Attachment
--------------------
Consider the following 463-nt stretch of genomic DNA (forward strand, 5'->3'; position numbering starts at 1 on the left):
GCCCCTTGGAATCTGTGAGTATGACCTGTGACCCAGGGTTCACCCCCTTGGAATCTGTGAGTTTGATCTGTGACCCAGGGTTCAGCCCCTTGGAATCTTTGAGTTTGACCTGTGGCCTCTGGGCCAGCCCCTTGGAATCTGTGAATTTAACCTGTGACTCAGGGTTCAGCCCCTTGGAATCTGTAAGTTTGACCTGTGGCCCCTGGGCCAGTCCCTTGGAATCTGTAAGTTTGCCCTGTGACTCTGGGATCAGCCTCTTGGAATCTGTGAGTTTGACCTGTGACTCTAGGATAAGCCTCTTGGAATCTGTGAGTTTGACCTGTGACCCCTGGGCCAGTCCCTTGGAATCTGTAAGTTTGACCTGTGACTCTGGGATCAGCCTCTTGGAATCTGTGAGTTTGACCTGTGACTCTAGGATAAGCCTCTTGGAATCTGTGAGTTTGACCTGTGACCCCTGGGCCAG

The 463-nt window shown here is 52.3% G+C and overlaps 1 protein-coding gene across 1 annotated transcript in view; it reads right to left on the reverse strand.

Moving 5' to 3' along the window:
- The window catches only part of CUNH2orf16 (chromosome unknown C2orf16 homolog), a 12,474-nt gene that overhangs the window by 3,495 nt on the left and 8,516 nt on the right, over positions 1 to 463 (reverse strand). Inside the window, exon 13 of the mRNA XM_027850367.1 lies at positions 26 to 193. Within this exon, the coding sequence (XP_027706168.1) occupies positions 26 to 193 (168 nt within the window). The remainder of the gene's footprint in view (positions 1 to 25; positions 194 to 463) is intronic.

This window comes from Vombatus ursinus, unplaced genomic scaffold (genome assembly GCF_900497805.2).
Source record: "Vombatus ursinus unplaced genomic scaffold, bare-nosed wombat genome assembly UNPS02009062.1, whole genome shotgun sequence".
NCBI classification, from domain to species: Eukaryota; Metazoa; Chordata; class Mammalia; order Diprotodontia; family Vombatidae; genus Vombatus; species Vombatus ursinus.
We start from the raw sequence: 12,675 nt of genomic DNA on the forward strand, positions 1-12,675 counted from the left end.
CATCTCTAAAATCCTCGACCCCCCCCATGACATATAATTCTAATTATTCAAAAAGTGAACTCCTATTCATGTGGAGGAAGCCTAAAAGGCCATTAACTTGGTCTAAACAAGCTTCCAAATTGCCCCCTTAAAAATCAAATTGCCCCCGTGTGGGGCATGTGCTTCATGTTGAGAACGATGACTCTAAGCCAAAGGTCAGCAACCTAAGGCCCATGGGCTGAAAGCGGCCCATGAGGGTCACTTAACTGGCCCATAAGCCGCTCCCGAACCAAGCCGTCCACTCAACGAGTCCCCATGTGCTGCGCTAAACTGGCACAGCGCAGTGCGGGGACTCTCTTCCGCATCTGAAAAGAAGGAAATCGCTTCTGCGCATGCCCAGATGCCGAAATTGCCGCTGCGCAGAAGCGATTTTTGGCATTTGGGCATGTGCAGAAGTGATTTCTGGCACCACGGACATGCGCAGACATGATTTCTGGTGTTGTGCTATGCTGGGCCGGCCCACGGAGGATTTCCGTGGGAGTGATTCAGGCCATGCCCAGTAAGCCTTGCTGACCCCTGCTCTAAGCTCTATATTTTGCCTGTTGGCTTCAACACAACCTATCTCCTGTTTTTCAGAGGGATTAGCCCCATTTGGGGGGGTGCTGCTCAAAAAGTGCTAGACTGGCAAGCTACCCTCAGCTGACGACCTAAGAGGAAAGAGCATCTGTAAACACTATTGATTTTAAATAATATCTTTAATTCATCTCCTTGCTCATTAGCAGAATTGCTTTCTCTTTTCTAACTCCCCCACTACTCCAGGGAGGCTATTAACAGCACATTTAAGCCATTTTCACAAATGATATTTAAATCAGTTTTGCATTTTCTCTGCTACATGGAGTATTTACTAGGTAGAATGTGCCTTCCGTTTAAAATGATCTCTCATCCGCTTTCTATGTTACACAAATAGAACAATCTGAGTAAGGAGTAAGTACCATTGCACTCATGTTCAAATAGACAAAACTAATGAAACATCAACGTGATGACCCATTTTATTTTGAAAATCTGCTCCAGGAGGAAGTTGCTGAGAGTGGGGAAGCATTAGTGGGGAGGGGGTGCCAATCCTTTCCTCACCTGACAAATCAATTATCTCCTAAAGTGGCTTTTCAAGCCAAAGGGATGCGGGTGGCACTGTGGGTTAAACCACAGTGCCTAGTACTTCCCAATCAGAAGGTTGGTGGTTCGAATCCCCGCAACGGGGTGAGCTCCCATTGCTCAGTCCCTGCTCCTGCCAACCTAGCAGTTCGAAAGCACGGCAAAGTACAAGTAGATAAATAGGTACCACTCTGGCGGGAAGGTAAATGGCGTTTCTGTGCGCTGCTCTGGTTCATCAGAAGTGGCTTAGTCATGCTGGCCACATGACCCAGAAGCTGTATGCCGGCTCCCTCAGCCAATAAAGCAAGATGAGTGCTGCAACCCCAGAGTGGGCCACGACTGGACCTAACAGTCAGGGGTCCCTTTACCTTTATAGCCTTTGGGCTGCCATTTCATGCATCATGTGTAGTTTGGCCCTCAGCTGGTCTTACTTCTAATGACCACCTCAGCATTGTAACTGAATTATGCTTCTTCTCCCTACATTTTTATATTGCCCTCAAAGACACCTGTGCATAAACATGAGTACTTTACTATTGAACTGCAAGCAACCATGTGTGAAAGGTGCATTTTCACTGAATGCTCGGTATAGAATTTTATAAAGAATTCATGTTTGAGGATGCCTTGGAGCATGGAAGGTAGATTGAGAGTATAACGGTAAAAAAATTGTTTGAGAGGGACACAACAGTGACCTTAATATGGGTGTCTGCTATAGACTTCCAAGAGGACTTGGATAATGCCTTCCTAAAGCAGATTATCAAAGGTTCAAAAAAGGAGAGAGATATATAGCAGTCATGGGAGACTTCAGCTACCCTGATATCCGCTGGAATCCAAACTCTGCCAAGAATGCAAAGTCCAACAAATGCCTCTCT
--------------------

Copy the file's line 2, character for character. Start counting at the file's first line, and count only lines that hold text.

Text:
GCCCCTTGGAATCTGTGAGTATGACCTGTGACCCAGGGTTCACCCCCTTGGAATCTGTGAGTTTGATCTGTGACCCAGGGTTCAGCCCCTTGGAATCTTTGAGTTTGACCTGTGGCCTCTGGGCCAGCCCCTTGGAATCTGTGAATTTAACCTGTGACTCAGGGTTCAGCCCCTTGGAATCTGTAAGTTTGACCTGTGGCCCCTGGGCCAGTCCCTTGGAATCTGTAAGTTTGCCCTGTGACTCTGGGATCAGCCTCTTGGAATCTGTGAGTTTGACCTGTGACTCTAGGATAAGCCTCTTGGAATCTGTGAGTTTGACCTGTGACCCCTGGGCCAGTCCCTTGGAATCTGTAAGTTTGACCTGTGACTCTGGGATCAGCCTCTTGGAATCTGTGAGTTTGACCTGTGACTCTAGGATAAGCCTCTTGGAATCTGTGAGTTTGACCTGTGACCCCTGGGCCAG